As moderator, Brother Jeff pressed Brooks about the nature of donations and whether Brooks ever expected money to buy influence, as some members of Project VOYCE believe Brooks insinuated in a (now-deleted) tweet.
Brooks responded that he's not in anyone's pocket, including those of developers, and pointed out that all of the members on Denver City Council have many of the same donors.
“Everyone gets to every councilperson. It’s called 'smart donations,'" Brooks said. “Here's an example.... Me and Raphael Espinoza…I’m probably the antithesis of who he is, right? But he has the same donors as I do, because at the end of the day, all of these people have to work together in the city. And so that’s the point I’m trying to make: From [the donors'] perspective, it’s smart to try and build relationships, and [donations] are how they build relationships."
After reading questions from the notecards, Brother Jeff turned the microphone over to people in the audience, which is when the evening truly got heated. Here's another video excerpt from the meeting.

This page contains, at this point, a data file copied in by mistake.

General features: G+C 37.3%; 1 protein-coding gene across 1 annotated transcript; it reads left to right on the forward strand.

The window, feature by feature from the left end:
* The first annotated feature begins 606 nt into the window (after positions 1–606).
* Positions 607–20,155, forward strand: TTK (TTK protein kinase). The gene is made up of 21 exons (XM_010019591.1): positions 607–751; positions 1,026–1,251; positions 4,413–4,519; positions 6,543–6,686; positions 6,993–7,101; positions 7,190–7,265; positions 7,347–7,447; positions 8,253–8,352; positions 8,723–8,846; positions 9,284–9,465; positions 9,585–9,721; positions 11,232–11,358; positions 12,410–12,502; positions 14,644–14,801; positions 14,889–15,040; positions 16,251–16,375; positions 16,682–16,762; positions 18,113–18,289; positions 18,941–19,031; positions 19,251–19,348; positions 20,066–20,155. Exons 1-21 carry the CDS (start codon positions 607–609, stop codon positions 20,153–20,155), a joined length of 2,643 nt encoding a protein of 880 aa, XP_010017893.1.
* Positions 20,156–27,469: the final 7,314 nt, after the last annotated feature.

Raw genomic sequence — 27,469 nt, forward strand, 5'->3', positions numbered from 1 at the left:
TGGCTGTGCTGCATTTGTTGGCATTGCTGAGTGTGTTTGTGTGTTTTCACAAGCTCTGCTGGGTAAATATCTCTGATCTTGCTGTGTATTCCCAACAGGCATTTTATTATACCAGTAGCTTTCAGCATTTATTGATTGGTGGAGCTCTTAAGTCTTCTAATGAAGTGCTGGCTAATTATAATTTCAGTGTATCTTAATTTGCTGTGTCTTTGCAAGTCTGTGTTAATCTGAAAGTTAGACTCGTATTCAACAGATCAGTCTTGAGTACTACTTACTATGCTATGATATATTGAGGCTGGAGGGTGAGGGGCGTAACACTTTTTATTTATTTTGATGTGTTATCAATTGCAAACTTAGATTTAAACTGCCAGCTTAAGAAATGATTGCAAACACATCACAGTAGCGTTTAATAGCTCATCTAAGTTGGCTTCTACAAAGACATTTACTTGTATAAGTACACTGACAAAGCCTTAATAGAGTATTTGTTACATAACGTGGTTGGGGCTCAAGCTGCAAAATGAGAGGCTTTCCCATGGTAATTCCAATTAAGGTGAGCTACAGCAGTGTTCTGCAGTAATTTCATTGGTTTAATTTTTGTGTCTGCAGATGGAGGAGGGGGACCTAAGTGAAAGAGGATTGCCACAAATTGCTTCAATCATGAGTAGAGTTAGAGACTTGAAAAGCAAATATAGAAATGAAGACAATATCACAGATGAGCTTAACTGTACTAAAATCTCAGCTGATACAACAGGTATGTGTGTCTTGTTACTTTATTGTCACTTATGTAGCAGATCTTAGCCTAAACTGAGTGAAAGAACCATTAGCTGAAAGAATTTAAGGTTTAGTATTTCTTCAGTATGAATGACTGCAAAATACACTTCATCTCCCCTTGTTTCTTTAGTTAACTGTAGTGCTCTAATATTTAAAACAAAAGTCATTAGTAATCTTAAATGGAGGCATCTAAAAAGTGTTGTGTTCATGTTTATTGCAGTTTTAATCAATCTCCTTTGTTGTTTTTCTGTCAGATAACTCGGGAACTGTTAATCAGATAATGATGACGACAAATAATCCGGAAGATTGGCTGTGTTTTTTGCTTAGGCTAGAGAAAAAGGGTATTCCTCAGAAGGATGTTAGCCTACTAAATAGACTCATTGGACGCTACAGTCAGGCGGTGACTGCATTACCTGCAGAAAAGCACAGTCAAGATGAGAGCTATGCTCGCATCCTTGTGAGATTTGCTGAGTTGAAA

In a follow-up phone interview, Brooks told Westword, “Obviously there were character and personal attacks, which I don’t think are beneficial to what we’re trying to do, which is create a community where people aren’t displaced and is vibrant.
"One of the things that we were disappointed in was that folks didn’t stick around to talk about solutions [after the meeting ended],” he added. “I’m going to continue working with Brother Jeff to look at community-access points to these discussions, so we can start looking at some ways we can implement at a policy level."
While Brooks did take plenty of fire at Tuesday's town hall, he also received some praise on social media following the event, including from Brother Jeff:
“It gets hard when it gets slanderous," Brooks told Westword. "But I welcome a difference of opinion and think it makes a better city. Last night was evidence of that.... I feel like I grew tremendously in the meeting, because I learned a lot from specific examples that I haven’t heard before that were compelling to me."